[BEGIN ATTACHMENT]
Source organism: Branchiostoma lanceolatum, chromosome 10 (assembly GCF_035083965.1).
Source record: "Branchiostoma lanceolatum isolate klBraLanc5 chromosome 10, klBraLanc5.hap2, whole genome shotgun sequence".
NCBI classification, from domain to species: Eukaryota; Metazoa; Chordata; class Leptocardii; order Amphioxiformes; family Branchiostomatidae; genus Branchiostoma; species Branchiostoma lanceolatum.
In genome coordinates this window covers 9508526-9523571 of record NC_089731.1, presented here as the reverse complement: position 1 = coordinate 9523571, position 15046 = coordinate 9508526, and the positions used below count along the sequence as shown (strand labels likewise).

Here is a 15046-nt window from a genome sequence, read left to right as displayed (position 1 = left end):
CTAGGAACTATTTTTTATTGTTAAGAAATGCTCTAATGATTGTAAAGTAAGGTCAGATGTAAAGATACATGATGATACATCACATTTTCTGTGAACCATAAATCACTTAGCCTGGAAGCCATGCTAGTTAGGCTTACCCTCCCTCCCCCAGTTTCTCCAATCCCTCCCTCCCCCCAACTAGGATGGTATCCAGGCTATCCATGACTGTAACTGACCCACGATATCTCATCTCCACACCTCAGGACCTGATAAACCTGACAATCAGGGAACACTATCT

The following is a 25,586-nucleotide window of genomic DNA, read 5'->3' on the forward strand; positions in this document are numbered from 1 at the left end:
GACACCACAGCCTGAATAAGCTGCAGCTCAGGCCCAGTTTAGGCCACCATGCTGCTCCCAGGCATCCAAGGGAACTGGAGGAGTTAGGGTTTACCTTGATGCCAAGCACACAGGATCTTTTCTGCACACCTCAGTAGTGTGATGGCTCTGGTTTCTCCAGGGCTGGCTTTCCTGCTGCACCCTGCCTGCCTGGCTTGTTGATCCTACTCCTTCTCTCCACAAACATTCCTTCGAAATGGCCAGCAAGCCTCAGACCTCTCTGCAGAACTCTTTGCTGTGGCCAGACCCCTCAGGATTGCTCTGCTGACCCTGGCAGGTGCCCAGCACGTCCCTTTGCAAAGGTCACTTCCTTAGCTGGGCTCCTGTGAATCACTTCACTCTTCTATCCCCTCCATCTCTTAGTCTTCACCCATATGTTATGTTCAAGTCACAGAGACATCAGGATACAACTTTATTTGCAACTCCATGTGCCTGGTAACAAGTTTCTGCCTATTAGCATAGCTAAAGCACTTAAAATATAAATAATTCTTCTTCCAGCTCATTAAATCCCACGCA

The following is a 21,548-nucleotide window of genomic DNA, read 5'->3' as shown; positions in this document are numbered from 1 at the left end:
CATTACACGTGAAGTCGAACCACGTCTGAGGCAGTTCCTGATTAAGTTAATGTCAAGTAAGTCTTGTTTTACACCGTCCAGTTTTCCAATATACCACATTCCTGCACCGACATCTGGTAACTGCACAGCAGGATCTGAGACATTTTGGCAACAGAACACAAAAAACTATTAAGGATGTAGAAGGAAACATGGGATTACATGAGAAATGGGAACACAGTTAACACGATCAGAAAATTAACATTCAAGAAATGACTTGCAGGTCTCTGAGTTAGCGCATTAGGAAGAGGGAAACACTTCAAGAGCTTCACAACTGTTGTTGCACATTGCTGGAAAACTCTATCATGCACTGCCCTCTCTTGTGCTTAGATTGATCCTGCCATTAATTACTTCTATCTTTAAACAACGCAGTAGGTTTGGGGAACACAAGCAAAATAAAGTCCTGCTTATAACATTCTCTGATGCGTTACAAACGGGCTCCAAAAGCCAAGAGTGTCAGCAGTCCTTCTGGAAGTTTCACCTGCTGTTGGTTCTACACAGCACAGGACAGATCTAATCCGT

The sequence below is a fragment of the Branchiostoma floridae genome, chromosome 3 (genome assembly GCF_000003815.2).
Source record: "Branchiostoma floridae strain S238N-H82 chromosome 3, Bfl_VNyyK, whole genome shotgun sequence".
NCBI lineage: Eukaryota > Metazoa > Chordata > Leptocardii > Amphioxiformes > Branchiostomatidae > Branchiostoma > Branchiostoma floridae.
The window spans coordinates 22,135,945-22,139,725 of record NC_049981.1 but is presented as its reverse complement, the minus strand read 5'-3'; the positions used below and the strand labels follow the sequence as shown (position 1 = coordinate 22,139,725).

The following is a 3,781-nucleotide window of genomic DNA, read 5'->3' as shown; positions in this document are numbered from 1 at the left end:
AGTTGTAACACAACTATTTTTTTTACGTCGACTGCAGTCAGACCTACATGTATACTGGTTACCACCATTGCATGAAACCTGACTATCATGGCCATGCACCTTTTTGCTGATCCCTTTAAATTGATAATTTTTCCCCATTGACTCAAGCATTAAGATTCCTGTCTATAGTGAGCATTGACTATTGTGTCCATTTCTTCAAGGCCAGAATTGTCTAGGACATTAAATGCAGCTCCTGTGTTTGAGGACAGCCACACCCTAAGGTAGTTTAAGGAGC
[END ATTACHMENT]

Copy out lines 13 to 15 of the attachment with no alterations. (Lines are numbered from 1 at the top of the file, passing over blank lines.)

NCBI lineage: Eukaryota > Metazoa > Chordata > Leptocardii > Amphioxiformes > Branchiostomatidae > Branchiostoma > Branchiostoma floridae.
The window spans coordinates 22,135,945-22,139,725 of record NC_049981.1 but is presented as its reverse complement, the minus strand read 5'-3'; the positions used below and the strand labels follow the sequence as shown (position 1 = coordinate 22,139,725).

The following is a 3,781-nucleotide window of genomic DNA, read 5'->3' as shown; positions in this document are numbered from 1 at the left end: